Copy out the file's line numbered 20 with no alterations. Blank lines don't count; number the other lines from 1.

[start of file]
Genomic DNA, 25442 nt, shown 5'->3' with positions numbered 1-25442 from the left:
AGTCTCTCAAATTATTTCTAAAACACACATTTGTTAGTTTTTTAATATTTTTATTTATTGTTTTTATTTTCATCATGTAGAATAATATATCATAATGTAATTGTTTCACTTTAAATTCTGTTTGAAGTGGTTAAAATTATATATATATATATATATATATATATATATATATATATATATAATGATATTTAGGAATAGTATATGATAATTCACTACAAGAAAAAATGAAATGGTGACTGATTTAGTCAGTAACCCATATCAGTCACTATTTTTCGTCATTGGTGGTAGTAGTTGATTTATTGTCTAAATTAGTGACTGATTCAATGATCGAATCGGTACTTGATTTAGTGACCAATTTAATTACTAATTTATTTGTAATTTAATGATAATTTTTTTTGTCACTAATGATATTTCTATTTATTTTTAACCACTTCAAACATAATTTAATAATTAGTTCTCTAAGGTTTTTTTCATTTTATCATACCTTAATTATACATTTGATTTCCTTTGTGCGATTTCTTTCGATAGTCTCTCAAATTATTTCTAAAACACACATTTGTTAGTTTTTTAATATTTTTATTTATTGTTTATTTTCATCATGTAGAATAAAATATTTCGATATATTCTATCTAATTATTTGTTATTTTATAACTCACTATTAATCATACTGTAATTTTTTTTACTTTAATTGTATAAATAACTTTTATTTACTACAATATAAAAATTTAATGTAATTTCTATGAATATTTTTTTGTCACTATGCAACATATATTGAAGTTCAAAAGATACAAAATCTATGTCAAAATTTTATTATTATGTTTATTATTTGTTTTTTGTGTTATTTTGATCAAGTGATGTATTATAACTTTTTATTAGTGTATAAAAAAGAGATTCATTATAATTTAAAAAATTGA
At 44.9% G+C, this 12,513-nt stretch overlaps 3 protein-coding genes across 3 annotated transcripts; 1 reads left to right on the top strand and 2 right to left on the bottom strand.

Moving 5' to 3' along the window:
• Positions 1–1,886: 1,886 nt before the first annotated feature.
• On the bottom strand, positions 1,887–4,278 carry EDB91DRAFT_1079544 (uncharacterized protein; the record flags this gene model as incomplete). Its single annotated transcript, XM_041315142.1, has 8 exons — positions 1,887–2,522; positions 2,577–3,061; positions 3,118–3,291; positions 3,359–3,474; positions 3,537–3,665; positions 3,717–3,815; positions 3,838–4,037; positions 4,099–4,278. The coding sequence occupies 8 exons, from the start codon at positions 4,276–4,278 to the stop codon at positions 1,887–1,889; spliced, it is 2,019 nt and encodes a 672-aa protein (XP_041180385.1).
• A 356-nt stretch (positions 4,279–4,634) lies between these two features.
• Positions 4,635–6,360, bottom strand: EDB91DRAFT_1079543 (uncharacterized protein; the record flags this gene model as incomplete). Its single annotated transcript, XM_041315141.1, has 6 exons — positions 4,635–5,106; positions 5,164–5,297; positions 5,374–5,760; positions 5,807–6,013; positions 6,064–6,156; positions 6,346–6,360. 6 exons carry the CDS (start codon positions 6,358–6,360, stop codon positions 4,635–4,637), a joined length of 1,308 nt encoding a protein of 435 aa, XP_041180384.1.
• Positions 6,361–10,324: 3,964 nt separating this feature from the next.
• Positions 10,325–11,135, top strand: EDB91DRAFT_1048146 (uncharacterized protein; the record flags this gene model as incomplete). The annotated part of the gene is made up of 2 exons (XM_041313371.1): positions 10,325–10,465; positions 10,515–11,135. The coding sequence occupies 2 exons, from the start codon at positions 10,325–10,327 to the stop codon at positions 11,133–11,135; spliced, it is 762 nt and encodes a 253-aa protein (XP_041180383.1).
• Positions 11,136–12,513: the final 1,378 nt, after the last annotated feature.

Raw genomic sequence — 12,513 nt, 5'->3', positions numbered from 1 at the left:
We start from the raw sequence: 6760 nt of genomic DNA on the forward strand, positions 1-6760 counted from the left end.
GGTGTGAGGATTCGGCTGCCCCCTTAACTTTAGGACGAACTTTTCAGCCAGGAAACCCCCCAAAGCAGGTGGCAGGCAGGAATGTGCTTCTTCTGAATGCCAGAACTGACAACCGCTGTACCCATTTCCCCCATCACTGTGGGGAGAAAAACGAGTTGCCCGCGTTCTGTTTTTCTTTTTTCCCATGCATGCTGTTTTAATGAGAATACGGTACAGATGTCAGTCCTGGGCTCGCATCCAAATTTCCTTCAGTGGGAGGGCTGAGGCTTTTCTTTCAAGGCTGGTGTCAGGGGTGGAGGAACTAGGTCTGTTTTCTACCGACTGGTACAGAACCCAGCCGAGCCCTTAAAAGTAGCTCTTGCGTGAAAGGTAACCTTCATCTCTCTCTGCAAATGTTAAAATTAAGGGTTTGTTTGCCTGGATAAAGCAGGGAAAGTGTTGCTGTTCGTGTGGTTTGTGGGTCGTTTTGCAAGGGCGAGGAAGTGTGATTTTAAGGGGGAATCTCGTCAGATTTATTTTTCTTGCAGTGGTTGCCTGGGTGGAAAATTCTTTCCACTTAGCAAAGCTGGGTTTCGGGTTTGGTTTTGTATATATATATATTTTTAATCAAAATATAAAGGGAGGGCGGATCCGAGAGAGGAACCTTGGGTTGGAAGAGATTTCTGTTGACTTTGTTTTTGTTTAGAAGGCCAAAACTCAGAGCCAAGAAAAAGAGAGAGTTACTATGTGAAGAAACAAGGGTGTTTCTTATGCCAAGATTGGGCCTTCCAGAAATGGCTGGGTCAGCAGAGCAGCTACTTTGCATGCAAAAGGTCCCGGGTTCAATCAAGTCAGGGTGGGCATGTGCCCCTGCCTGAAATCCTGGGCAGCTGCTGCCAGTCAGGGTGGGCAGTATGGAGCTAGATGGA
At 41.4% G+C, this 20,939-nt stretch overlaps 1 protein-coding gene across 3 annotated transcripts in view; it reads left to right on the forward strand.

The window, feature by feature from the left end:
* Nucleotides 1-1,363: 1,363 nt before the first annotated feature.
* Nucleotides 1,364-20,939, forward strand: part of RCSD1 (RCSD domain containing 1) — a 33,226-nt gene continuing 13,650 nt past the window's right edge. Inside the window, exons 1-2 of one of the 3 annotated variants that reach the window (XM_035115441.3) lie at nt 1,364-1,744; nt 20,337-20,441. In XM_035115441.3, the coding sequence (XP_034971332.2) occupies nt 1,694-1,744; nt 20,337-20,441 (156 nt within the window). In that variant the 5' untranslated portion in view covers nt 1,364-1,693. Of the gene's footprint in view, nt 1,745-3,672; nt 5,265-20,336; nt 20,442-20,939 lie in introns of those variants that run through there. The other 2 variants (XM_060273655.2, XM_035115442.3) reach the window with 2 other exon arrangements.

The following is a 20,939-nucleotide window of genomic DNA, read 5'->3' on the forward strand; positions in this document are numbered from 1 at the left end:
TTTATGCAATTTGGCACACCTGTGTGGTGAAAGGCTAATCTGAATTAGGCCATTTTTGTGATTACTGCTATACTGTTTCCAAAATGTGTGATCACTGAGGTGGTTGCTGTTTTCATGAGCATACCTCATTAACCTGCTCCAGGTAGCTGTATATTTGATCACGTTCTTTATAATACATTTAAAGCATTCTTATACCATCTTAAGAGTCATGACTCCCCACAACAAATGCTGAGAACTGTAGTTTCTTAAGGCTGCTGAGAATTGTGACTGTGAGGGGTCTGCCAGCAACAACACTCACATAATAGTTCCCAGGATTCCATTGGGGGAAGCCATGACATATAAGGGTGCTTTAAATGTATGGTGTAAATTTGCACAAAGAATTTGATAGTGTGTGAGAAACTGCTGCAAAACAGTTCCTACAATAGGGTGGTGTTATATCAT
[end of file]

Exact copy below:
TTTATGCAATTTGGCACACCTGTGTGGTGAAAGGCTAATCTGAATTAGGCCATTTTTGTGATTACTGCTATACTGTTTCCAAAATGTGTGATCACTGAGGTGGTTGCTGTTTTCATGAGCATACCTCATTAACCTGCTCCAGGTAGCTGTATATTTGATCACGTTCTTTATAATACATTTAAAGCATTCTTATACCATCTTAAGAGTCATGACTCCCCACAACAAATGCTGAGAACTGTAGTTTCTTAAGGCTGCTGAGAATTGTGACTGTGAGGGGTCTGCCAGCAACAACACTCACATAATAGTTCCCAGGATTCCATTGGGGGAAGCCATGACATATAAGGGTGCTTTAAATGTATGGTGTAAATTTGCACAAAGAATTTGATAGTGTGTGAGAAACTGCTGCAAAACAGTTCCTACAATAGGGTGGTGTTATATCAT